German and Japanese Current Account Data and a Bank of England Decision

October 8, 2015

The dollar fell overnight by 0.5% against the Swiss franc, 0.4% versus the euro, 0.3% vis-a-vis the loonie and 0.1% relative to the yen, yuan and kiwi.  The greenback firmed 0.2% against the Aussie dollar.

Share prices in the Pacific Rim rose 3.0% in China, whose market had been shut previously, and 0.7% in South Korea, but declines were recorded elsewhere of 1.0% in Japan, 0.7% in India, 1.3% in Hong Kong, 0.6% in Taiwan and 0.5% in Singapore and New Zealand.  There have also been declines in Europe thus far of 1.5% in Greece, 0.5% in Spain and 0.1% in Great Britain and France.  The German Dax is steady, and Italy’s market has risen 0.5%.

Ten-year sovereign debt yields fell by three basis points in the U.K., two bps in Germany and a basis point in Japan.

Comex gold is steady at $1.145.11 per ounce.  West Texas Intermediate crude oil edged up 0.2% to $47.90 per barrel.

Japan’s JPY 1.653 trillion current account surplus in August was somewhat larger than anticipated and 6.6 times greater than the August 2014 surplus.  Merchandise exports rose 3.6% on year, while imports slumped 4.9%.  The current account plus portfolio and direct investment generated a JPY 8.125 trillion inflow in the month.  In seasonally adjusted terms, the current account surplus widened 20.3% on month to JPY 1.59 trillion.  Stock and bond transactions in September generated a JPY 8.225 trillion outflow.  Last week, which bridged the third and fourth quarters, generated a JPY 5.023 trillion inflow following a JPY 2.32 trillion outflow in the prior week.

The Japanese customs clearance trade balance in September 1-20 showed a tiny surplus of JPY 48 billion versus a JPY 771 billion deficit a year earlier, as exports advanced 5.1% and imports plunged 11.9% on year.

The German current account surplus in August of EUR 12.3 billion was seasonally low but still larger than the August 2014 surplus of EUR 11.1 billion.  The EUR 15.3 billion trade surplus was less than forecast but, like the current account, larger than its year-earlier level of EUR 13.9 billion.  The seasonally adjusted trade surplus printed at EUR 19.5 billion, producing a July-August average of EUR 21 billion, somewhat lower than the 2Q monthly average of EUR 22.4 billion.  Exports (-5.2%) and imports (-3.1%) each fell sharply on month in August.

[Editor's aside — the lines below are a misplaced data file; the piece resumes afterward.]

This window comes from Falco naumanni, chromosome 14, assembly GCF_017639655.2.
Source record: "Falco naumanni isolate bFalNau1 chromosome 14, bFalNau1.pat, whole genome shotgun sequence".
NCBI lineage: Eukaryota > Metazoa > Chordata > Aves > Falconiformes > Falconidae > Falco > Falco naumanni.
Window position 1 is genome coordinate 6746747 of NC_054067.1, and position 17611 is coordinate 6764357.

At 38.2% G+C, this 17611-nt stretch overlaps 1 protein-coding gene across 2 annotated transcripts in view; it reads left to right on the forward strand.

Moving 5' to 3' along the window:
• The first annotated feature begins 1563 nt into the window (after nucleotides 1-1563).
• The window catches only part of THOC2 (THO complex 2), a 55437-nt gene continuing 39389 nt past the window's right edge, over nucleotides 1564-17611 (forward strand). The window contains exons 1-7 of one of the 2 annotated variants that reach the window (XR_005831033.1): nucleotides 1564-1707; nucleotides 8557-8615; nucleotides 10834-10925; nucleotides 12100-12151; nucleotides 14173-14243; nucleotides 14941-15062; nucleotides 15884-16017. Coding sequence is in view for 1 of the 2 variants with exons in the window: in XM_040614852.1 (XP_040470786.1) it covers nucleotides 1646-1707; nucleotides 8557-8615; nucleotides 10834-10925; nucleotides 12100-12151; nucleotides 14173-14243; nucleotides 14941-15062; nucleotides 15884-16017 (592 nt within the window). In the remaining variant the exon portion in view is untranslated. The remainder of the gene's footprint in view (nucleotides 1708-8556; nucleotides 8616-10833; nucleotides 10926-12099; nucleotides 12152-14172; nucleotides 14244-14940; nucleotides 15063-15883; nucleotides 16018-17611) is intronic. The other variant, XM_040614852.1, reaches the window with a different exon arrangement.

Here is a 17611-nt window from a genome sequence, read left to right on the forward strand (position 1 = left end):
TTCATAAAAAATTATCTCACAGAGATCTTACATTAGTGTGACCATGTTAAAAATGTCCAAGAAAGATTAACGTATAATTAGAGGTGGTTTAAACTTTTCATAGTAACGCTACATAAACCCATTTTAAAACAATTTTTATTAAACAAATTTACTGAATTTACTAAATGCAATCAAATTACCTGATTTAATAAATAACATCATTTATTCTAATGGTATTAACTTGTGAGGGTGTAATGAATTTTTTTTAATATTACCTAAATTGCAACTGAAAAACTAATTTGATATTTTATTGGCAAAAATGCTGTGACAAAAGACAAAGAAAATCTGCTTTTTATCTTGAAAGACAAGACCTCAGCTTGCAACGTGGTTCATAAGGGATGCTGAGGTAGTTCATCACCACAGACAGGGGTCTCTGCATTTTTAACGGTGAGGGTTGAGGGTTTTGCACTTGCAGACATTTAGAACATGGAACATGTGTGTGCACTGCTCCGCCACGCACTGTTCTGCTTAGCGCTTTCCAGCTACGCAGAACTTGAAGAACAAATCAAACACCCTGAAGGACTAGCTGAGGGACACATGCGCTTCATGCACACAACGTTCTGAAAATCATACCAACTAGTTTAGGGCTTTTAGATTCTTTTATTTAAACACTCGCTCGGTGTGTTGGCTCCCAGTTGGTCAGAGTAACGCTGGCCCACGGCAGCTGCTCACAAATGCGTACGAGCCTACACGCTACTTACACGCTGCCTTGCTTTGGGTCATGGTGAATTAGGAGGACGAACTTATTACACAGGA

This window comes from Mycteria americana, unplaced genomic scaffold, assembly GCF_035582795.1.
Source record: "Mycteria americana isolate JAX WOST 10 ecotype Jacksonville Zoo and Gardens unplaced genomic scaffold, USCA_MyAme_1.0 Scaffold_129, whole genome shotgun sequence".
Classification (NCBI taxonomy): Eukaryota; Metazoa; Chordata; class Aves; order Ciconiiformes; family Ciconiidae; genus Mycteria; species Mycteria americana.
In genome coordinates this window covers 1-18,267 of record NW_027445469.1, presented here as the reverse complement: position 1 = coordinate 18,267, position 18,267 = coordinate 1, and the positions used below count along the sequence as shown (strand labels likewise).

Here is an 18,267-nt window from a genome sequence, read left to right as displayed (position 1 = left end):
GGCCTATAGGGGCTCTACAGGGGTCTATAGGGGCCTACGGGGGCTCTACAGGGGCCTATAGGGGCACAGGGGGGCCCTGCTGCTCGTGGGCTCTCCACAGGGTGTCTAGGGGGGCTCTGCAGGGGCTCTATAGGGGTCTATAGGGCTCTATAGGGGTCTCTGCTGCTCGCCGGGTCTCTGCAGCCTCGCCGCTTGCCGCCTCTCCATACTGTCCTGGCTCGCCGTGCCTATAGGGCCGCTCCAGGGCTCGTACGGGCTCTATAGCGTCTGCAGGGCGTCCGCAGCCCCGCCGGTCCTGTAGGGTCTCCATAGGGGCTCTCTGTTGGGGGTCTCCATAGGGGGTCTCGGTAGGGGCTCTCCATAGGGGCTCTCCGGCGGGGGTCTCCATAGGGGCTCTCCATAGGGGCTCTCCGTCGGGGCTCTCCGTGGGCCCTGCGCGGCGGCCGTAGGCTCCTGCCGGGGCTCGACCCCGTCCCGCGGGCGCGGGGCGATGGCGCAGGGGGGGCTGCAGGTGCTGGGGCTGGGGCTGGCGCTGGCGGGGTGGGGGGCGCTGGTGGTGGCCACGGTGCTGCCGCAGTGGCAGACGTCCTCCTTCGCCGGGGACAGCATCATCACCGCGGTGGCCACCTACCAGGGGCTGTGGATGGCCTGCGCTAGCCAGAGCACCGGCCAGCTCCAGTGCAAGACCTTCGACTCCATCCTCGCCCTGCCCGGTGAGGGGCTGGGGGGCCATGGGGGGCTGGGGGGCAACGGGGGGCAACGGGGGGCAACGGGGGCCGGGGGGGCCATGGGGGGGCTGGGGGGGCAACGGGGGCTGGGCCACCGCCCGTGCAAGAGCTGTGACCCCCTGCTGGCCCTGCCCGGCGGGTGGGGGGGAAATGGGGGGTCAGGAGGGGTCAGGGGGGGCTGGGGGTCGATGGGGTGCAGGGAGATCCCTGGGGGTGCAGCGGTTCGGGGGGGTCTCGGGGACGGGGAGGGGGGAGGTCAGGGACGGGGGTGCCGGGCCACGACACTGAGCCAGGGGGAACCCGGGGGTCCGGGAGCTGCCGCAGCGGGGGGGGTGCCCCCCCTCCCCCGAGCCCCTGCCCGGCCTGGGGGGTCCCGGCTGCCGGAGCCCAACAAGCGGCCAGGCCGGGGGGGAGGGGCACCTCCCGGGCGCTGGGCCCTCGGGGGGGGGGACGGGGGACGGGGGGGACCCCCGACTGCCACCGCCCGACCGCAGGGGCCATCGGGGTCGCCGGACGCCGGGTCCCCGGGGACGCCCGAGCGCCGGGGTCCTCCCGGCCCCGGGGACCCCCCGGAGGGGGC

The Bank of England Monetary Policy Committee again voted 8-1 to leave the Bank Rate at 0.5%, its level since March 2009, and unanimously to retain a GBP 375 billion limit on its Asset Purchase Program.  This was the expected outcome.  The majority observed zero CPI inflation, core inflation of around 1%, continuing spare capacity, a flattening out of unemployment, and international risks.  Once rate normalization begins, the majority anticipates it will be a gradual process but does not guarantee that promise.  Rates will be guided ultimately by the evolution of data and other pertinent information.  Ian McCafferty again dissented in favor of a 25-basis point interest rate hike, asserting that rising domestic cost pressures outweighing the disinflationary effect of the strengthening exchange rate and leading ultimately to an overshoot of the 2% inflation target in the medium term.

Japan’s economy watchers index, which reflects the perception of service-sector workers like cab drivers, fell 1.8 points to an 8-month low of 47.5.  Such had been as high as 53.6 back in April.  Japanese bankruptcies were 18.6% lower than a year earlier in September.

Indonesian on-year growth in retail sales of 5.4% in August after 8.5% in July was the smallest pace so far this year.  Thai consumer confidence printed at 72.1 last month, down further from 72.3 in August.

Eurozone house price inflation accelerated to 1.1% in the second quarter from 0.7% in 1Q, 0.4% in the final quarter of 2014 and 0.2% in the third quarter of last year.

The Bank of France’s business sentiment index fell to a 6-month low of 97 in September from 98 in the prior three months.  France’s central bank now expects only a 0.2% rise in real GDP last quarter.

Greek unemployment in July of 25.0% was the same as in June but down from the 26.3% year-earlier level.  Czech unemployment fell to 6.0% in September, a 76-month low.  Swiss seasonally adjusted unemployment edged up 0.1 percentage point to 3.4% in September.

In the year to September, consumer prices fell 0.3% in Ireland, rose 0.6% in The Netherlands, and dropped 0.4% in Hungary.

Britain’s Royal Institute of Chartered Surveyors reported an unexpected drop in its house price balance measure to 44% in September from 53.0% in August.  The NIESR’s estimate of U.K. GDP growth was 0.5% for the three months through September, which was the same as its estimate for June-August.

In August, Greece posted a EUR 660 million trade deficit, and Finland’s deficit amounted to EUR 160 million. 

Fed policy will be much in today’s news as the central bank is releasing minutes of its September meeting, and Williams, Kocherlakota and Bullard — presidents of the San Francisco, Minneapolis and St. Louis Feds — speak publicly.  U.S. weekly jobless insurance claims will be reported by the Labor Department, and Canada releases housing startsMexican CPI and PPI data arrive, too.

Copyright 2015, Larry Greenberg.  All rights reserved.  No secondary distribution without express permission.

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